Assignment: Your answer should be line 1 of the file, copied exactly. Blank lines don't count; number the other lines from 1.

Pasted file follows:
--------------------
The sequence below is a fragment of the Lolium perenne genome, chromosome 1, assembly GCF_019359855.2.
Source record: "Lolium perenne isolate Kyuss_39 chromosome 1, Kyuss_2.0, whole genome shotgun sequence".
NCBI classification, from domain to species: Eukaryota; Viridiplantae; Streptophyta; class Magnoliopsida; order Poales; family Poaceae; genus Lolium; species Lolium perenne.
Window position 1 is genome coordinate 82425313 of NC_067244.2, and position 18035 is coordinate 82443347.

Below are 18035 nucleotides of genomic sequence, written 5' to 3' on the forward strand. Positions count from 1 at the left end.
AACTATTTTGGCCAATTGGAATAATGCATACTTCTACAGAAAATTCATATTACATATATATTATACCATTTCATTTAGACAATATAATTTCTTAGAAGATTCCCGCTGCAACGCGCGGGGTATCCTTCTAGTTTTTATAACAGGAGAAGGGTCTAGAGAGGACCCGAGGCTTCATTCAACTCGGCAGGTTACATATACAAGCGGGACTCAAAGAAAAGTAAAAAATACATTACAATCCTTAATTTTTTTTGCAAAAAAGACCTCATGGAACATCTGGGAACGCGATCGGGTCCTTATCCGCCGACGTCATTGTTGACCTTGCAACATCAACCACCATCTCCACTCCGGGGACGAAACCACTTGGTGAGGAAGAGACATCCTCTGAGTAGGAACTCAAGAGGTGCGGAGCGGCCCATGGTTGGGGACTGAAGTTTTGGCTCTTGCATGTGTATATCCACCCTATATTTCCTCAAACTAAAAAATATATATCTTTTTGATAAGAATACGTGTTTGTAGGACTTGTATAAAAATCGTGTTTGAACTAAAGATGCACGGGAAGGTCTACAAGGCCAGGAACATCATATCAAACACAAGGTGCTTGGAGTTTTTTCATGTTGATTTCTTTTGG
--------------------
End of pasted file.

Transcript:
The sequence below is a fragment of the Lolium perenne genome, chromosome 1, assembly GCF_019359855.2.